In my course Friend Request Denied: Social Networks and the Web I have my students play a game I developed to let them explore the dynamics of building a reputation online by giving and capturing attention. It’s also a fun way for students to get to know each other. I’m posting the game instructions and materials here (under a Creative Commons license) for anyone who wants to try it. If you make any improvements, please share!
Attention Economy: The Game
Ulises A. Mejias
How do new bloggers gain recognition? Why are some people in MySpace or Facebook more popular than others? Why does one YouTube video get seen by thousands of people, and another by just a few? What does it mean that “on the internet, everyone is famous to 15 people”? Can the subject matter of the content we post to an online network make us more or less popular?
This game is an accelerated simulation of the process of gaining attention online (acquiring more readers, friends, hits, etc.). The goal of the game is to collect the most attention. The game tries to condense a process that can take weeks or months into about an hour. It is intended for people who are new to the study of online social networks, but anyone can play. The game can also be used to teach some basic characteristics of networks, such as the role of hubs or connectors in scale-free networks. Players are asked at the end to critically reflect on the values that drive this Attention Economy.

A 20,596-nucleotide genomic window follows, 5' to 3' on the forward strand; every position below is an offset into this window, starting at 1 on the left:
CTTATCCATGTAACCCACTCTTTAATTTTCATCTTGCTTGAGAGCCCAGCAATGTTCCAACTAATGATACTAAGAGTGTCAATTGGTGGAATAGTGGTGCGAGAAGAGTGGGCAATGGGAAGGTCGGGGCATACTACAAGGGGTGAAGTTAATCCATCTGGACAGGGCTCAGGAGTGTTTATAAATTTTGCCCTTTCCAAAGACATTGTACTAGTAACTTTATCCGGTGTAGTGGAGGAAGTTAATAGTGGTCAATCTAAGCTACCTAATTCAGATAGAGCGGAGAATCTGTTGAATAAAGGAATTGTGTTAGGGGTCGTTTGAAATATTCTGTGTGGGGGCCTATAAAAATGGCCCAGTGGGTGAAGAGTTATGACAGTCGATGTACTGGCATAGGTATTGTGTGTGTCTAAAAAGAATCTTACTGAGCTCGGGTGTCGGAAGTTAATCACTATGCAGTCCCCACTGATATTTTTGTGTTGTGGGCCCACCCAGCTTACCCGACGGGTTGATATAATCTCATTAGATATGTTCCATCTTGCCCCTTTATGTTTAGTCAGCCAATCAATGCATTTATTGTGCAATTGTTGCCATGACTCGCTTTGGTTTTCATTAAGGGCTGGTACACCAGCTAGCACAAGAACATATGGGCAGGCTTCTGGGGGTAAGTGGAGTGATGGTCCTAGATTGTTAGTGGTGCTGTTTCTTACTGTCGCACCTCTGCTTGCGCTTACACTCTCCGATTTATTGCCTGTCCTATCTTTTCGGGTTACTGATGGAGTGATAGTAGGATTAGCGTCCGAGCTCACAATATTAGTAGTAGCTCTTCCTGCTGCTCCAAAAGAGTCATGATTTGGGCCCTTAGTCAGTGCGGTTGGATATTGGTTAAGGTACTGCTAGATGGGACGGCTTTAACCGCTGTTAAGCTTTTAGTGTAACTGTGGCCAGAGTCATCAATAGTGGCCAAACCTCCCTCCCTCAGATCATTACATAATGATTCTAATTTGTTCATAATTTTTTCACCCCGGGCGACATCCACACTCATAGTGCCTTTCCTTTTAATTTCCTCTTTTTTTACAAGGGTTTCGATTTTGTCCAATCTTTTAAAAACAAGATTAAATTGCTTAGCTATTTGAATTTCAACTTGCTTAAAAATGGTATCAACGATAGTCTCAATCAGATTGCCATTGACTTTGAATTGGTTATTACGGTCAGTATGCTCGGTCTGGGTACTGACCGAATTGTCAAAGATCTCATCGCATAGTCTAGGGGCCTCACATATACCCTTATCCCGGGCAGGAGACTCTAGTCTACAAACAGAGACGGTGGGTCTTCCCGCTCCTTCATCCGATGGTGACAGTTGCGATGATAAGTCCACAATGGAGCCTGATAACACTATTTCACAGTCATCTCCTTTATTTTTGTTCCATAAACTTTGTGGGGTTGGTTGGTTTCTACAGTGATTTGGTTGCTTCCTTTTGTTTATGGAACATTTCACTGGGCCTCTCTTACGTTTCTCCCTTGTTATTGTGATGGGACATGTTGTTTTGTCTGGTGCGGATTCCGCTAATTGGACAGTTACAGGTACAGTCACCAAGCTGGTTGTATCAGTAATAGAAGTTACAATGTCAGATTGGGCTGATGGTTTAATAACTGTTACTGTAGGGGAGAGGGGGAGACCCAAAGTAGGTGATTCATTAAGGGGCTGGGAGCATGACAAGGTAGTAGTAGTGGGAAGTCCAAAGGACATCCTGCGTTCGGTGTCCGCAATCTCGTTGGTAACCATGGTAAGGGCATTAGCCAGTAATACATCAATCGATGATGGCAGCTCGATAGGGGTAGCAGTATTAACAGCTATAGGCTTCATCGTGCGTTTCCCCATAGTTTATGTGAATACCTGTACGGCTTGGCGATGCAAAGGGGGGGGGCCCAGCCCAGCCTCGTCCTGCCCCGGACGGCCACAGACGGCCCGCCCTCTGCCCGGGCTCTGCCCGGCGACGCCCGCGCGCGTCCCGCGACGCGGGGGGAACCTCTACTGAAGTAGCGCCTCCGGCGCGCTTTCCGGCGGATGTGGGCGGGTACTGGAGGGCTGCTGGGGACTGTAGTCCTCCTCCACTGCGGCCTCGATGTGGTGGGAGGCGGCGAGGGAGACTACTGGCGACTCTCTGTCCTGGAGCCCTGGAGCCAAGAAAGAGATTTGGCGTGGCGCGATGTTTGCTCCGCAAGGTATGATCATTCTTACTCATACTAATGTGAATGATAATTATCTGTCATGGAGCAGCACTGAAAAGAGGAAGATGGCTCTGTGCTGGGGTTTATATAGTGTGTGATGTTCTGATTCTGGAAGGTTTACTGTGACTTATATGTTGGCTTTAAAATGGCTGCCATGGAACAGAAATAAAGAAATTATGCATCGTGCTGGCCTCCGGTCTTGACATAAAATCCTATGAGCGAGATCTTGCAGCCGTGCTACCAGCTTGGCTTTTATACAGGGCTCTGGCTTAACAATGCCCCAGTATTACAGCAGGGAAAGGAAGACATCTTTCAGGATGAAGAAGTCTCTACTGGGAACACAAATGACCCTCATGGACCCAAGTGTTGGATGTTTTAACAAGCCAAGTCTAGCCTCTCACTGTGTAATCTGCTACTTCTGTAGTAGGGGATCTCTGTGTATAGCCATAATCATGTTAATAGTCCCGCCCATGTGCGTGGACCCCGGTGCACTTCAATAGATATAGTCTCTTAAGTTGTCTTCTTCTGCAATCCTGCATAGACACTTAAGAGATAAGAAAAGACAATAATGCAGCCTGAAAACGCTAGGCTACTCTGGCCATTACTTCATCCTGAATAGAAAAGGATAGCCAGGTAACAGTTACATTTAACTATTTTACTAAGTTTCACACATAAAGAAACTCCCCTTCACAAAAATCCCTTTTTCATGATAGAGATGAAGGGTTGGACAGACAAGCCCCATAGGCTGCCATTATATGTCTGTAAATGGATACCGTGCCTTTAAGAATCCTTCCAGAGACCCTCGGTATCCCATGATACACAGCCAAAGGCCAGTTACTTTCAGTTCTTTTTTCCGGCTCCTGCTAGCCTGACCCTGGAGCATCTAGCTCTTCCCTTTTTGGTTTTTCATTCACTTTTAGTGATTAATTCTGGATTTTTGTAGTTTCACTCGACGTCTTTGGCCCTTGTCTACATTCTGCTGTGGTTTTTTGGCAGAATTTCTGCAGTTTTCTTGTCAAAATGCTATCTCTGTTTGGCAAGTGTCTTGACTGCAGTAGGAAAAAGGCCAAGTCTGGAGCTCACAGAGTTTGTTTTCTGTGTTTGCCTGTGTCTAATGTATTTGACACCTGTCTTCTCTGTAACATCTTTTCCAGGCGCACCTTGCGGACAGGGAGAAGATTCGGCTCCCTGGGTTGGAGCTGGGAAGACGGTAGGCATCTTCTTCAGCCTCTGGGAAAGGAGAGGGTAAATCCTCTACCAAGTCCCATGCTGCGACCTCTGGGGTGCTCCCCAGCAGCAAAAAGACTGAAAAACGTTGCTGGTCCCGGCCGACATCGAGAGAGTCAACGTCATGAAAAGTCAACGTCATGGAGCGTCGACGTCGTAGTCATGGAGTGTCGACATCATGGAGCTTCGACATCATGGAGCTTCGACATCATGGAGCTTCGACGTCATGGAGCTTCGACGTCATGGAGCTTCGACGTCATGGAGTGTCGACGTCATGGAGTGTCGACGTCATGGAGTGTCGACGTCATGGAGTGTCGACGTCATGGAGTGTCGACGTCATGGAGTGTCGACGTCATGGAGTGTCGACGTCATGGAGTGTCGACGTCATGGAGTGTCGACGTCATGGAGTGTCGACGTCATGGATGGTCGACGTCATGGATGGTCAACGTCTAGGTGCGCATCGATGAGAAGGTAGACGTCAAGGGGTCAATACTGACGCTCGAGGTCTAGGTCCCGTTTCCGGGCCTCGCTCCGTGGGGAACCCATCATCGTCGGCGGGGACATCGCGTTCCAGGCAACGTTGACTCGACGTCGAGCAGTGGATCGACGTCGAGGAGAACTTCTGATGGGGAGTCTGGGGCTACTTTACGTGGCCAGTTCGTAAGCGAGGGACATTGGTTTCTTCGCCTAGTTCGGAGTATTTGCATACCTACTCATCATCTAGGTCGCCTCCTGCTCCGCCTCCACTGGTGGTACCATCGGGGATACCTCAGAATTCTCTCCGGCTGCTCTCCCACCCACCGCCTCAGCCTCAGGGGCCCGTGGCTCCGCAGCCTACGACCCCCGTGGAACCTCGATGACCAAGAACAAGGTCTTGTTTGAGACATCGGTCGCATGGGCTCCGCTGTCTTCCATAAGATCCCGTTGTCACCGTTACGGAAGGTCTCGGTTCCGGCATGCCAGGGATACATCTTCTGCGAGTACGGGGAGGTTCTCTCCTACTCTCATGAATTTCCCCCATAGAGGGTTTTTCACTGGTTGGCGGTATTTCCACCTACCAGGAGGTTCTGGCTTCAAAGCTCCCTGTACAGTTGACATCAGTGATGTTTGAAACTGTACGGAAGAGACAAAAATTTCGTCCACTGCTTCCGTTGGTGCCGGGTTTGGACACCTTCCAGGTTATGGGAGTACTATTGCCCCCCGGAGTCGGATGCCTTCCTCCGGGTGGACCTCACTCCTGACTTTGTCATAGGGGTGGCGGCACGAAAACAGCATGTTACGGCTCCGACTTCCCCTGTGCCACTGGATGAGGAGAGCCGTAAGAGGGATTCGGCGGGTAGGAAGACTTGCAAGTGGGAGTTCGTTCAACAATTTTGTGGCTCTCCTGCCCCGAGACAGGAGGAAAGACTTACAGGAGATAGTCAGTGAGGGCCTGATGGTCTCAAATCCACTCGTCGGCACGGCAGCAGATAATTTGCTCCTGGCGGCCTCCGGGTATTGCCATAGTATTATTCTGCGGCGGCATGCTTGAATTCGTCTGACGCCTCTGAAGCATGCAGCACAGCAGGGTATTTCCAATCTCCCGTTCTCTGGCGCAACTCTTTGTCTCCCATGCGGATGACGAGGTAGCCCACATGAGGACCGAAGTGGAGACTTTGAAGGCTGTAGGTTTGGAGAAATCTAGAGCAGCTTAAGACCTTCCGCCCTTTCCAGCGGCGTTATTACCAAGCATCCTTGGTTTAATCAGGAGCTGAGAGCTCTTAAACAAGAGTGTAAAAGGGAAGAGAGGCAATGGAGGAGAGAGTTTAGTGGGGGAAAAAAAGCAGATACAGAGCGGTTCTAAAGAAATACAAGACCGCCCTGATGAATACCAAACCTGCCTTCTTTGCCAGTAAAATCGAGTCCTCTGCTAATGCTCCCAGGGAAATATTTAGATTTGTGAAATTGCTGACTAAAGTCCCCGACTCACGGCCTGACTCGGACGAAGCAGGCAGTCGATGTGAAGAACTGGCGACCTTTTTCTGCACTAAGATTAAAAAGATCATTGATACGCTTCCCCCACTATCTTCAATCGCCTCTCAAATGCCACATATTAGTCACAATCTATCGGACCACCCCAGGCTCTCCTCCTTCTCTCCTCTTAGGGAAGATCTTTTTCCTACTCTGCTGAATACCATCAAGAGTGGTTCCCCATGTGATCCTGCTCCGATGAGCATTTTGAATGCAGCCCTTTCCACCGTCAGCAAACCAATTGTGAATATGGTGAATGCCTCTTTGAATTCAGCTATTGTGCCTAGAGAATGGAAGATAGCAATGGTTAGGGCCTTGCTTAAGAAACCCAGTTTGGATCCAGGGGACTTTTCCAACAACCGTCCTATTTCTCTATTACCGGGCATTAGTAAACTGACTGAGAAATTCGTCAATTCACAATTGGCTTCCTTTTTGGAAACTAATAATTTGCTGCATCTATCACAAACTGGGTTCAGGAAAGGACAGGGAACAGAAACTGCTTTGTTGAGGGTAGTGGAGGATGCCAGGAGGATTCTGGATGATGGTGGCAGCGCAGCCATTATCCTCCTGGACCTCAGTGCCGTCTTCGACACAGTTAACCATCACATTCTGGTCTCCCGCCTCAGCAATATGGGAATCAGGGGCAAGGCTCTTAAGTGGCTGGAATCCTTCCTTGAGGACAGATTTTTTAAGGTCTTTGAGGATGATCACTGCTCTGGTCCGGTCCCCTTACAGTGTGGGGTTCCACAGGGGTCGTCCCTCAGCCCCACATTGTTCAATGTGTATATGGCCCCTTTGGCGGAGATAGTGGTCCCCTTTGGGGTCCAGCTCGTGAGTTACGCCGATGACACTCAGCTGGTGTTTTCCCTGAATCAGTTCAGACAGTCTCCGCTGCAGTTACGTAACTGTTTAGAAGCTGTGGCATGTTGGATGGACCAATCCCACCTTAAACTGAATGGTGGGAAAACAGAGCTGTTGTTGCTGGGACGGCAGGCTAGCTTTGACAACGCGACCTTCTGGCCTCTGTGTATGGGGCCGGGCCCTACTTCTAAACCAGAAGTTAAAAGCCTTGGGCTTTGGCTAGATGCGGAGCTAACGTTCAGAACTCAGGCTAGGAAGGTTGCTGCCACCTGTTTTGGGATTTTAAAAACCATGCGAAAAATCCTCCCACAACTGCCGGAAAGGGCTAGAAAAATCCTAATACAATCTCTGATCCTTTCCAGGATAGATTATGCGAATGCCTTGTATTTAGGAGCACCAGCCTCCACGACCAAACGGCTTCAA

Number of players: around 10-25
Time for activity: 45 minutes to 1.5 hours (depending on number of players)
Attention is “the action that turns raw data into something humans can use” (Lanham, in Lankshear and Knobel, 2003, p. 111). Information is not scarce, attention is. Attention Economics establishes that what information consumes is “the attention of its recipients. Hence a wealth of information creates a poverty of attention and a need to allocate attention efficiently among the overabundance of information sources that might consume it” (Simon, in Lankshear and Knobel, 2003, p. 109).
Game Set Up
Goal: Collect the most attention.
- Newbies: Individuals who just joined the online community. Few people know they exist.
- Oldbies or Hubs: Individuals who have been around the online community for a while. They have established reputations, and people pay attention to what they say.
[Tip: In a group of 20 players, I usually designate 3 oldbies, but this number can be adjusted.]
- Attention Credit cards: Used by players to directly award or “pay” attention to another player.
- Recommendation cards: Used by players to try to influence others to award or “pay” attention to someone.
[Tip: The reason section of the Recommendation card can be left blank, but writing something here can make the recommendation more “sticky”.]
- Log sheet: Used by players to keep track of how they have allocated their attention and who has awarded them attention, which is translated into points. Note that for every two Recommendations players receive, two points are gained.
DOWNLOAD A PDF WITH CARDS AND LOG SHEET READY TO PRINT!
- Topic Boards: Used by players to identify themselves and the subject matter of their content. Players can change their topic as many times as they want during the game. It might make it easier to limit the topics to a few areas. For instance, I have students choose topics related to Entertainment, Sports, Politics or Religion.